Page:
At least one veteran market strategist thinks the market is still in the midst of an extended meltup, despite the recent gyrations, and says things can only improve going forward.
“We remain in record high territory with a significant move higher since early February following the mini-meltdown prior to that,” Ed Yardeni, president of Yardeni Research Inc., told MarketWatch.
The S&P 500 index SPX, -0.22% is down 1% this week, its biggest weekly decline in two months, but is still roughly within 1% from the record set on Aug. 31.
Further bolstering Yardeni’s rosy view of the market is what he claims is a meltup in earnings. To be sure, corporate results have been robust with second-quarter earnings soaring 25% year over year, the best since the third quarter of 2010, according to FactSet.
Steady economic growth also deserves some credit for the stock market’s resilience with recent data testifying to continued strength in the economy.
The Institute for Supply Management on Tuesday reported its manufacturing index jumped to a 14-year high of 61.3% in August from 58.1% in July.
This is especially good news for equities, according to Tony Dwyer, equity strategist at Canaccord Genuity, who argues that a solid manufacturing sector is essential to sustaining the market’s move higher with stocks poised to rise by double digits.
The Labor Department on Friday also said the U.S. created 201,000 jobs in August while the average wage rose by 10 cents to $27.16 an hour.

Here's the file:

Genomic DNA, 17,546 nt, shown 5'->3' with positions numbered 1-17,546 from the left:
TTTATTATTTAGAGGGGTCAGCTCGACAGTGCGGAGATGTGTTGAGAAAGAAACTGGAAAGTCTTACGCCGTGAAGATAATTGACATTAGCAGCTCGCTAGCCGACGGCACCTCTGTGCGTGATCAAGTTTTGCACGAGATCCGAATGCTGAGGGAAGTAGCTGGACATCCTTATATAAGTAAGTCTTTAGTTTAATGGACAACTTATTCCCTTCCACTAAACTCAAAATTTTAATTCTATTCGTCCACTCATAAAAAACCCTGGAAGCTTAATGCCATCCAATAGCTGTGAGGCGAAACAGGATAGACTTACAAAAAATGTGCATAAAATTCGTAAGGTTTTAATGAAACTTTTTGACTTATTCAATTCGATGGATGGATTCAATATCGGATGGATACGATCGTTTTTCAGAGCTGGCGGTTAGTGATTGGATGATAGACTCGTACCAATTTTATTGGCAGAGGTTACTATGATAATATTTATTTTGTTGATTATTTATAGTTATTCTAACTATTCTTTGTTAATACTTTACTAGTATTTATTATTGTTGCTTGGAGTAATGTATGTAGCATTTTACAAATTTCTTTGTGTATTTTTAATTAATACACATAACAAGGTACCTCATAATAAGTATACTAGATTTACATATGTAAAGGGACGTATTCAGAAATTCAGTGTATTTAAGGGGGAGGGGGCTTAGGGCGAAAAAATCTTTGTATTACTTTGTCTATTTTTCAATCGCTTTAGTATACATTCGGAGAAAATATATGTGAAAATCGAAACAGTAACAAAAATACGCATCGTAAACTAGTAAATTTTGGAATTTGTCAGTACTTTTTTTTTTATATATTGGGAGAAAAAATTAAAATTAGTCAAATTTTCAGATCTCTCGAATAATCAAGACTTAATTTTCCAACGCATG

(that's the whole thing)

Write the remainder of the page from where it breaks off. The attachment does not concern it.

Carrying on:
Yardeni, who projects the S&P 500 to rally to 3,100 by the end of 2018, believes that investors have nothing to fear but the emerging market crisis and the trade war, neither of which fazes him much.
“Strong earnings should continue to help us overcome those fears,” he wrote recently in a note to clients. “The trade war will be resolved in a bullish fashion, in my opinion. Emerging market crises come and go.”
In fact, Yardeni is confident that President Donald Trump will emerge triumphant in his fight with China over trade, which will likely give the market another shot in the arm.
The strategist also thinks that Trump is good for the economy despite the president’s unorthodox approach, a subject he tackles in depth in an opinion piece from Sept. 5.
“There is method in Trump’s madness,” he said, channeling Hamlet. “The difference this time is that I expect a happier ending than in Shakespeare’s play.”
He notes that the president’s high-pressure style in his trade war is depressing other countries’ economies, which forces them to capitulate to the president’s demands.
He may have a point.
The MSCI World Index excluding the U.S. is down 6.6% thus far in 2018 versus the S&P 500’s 7.4% gain.
So how will investors know when to pop open the champagne?
“When Trump declares victory vis-à-vis China,” said Yardeni. “Or when the market starts moving to new highs on China news rather than getting hit by it.”
For now, though, victory appears elusive as investors fret over the impact of trade tensions on the economy. Trump on Friday said the U.S. is prepared to place tariffs on $200 billion in Chinese products and is readying tariffs on another $267 billion in Chinese imports.
In contrast, Ben Carlson, director of institutional asset management at Ritholtz Wealth Management LLC., was not convinced that the current market moves qualify as a meltup.
Carlson’s research has shown that previous meltups have delivered gains of 42% to 84% in a 12-month span before topping out while bull markets have risen 10% to 33% in their last 12 months before succumbing to the inevitable old age.
And it could be that with the bull market entering its 10th year and S&P 500 up 17% over the past 12 months, the stock market may have exhausted its upside momentum for now.
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